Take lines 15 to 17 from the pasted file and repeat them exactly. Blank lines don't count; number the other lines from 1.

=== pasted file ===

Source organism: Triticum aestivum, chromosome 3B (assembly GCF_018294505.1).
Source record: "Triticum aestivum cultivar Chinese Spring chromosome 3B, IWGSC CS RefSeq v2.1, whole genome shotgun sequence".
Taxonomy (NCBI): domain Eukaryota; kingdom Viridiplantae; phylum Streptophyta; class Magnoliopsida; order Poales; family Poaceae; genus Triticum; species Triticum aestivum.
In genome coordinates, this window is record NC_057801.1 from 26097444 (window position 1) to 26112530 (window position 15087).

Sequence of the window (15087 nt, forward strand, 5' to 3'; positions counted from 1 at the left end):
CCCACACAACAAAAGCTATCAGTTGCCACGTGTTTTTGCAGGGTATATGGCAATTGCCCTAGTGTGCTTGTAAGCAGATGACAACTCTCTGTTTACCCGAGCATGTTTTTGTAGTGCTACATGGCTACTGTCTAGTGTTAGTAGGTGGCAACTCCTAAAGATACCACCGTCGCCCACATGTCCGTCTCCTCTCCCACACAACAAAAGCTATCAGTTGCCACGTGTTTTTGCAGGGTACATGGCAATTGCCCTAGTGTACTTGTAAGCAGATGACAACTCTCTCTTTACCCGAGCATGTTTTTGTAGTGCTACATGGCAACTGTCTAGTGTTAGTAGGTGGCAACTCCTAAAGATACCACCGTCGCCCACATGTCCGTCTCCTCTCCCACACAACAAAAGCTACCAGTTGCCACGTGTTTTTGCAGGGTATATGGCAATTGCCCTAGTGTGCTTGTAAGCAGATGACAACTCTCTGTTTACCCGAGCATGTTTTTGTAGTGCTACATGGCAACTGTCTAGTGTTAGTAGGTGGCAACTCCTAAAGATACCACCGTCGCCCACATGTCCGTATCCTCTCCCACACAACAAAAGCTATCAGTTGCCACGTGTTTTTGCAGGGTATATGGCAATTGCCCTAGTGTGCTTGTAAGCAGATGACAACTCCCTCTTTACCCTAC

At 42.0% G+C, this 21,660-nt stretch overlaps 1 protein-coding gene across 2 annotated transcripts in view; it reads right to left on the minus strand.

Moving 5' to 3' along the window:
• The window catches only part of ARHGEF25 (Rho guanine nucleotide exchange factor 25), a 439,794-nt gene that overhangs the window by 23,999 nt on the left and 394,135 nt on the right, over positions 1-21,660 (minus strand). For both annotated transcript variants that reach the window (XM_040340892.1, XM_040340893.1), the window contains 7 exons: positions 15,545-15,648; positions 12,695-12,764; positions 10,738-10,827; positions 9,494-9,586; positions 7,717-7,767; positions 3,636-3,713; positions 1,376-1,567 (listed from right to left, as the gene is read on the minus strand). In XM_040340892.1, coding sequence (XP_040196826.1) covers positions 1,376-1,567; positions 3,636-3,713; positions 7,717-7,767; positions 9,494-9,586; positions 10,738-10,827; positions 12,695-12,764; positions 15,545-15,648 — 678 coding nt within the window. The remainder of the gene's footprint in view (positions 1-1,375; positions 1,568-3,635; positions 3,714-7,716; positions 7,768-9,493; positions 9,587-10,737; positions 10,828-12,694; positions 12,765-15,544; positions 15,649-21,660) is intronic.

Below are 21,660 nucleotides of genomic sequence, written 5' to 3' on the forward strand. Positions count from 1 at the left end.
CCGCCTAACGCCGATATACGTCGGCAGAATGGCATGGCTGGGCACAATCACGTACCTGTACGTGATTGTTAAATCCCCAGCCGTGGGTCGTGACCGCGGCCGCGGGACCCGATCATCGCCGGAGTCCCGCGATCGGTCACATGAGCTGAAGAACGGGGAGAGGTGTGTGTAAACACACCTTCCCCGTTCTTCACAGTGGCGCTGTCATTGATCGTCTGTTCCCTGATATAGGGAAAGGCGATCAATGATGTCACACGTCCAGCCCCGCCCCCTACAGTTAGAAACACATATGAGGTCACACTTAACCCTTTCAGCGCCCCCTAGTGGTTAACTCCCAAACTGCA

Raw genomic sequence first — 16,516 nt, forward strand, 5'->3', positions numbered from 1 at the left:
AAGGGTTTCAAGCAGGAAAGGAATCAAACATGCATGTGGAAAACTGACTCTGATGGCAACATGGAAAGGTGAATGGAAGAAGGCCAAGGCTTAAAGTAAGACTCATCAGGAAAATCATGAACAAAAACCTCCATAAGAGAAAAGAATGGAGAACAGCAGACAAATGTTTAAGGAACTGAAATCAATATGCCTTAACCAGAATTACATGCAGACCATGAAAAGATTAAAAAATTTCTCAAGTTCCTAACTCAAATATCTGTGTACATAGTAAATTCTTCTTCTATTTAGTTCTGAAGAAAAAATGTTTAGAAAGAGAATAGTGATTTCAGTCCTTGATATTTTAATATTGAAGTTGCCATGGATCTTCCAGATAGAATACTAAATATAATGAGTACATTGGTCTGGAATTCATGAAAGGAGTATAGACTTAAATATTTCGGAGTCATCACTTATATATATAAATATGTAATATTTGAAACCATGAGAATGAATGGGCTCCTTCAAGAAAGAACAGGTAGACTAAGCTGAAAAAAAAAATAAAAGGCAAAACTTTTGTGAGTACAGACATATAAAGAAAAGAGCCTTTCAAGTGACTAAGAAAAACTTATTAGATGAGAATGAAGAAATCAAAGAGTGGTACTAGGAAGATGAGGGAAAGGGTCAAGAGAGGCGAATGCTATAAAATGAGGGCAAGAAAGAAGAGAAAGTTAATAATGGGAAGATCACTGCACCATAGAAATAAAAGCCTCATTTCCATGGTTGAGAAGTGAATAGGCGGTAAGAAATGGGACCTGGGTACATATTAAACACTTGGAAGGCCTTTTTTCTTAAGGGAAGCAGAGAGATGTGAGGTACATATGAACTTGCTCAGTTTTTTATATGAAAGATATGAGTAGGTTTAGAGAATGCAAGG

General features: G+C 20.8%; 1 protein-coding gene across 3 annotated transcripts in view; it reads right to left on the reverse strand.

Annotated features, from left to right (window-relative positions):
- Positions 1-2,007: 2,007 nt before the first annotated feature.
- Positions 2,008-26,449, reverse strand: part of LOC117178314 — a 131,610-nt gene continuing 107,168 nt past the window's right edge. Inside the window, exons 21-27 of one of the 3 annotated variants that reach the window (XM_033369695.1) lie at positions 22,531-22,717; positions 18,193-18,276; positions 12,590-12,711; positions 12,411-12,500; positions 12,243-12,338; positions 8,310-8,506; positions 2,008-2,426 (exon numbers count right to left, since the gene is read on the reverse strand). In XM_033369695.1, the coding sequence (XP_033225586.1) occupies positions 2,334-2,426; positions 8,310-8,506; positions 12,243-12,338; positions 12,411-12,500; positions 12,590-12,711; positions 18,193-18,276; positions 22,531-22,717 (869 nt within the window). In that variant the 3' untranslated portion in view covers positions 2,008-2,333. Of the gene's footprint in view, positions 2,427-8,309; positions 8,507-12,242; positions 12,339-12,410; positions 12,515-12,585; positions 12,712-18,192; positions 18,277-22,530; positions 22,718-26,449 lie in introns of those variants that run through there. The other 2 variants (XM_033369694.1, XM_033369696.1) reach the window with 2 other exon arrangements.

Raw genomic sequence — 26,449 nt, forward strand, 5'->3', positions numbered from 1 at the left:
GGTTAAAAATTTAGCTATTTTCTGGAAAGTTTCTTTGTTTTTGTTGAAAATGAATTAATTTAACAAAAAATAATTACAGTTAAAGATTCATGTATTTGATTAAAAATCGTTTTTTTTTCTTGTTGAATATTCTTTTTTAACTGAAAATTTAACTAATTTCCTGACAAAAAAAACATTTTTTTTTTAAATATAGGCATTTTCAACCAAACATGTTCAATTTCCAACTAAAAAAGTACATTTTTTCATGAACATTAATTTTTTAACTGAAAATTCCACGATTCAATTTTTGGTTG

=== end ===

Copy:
Annotated features, from left to right (window-relative positions):
- Positions 1-2,007: 2,007 nt before the first annotated feature.
- Positions 2,008-26,449, reverse strand: part of LOC117178314 — a 131,610-nt gene continuing 107,168 nt past the window's right edge. Inside the window, exons 21-27 of one of the 3 annotated variants that reach the window (XM_033369695.1) lie at positions 22,531-22,717; positions 18,193-18,276; positions 12,590-12,711; positions 12,411-12,500; positions 12,243-12,338; positions 8,310-8,506; positions 2,008-2,426 (exon numbers count right to left, since the gene is read on the reverse strand). In XM_033369695.1, the coding sequence (XP_033225586.1) occupies positions 2,334-2,426; positions 8,310-8,506; positions 12,243-12,338; positions 12,411-12,500; positions 12,590-12,711; positions 18,193-18,276; positions 22,531-22,717 (869 nt within the window). In that variant the 3' untranslated portion in view covers positions 2,008-2,333. Of the gene's footprint in view, positions 2,427-8,309; positions 8,507-12,242; positions 12,339-12,410; positions 12,515-12,585; positions 12,712-18,192; positions 18,277-22,530; positions 22,718-26,449 lie in introns of those variants that run through there. The other 2 variants (XM_033369694.1, XM_033369696.1) reach the window with 2 other exon arrangements.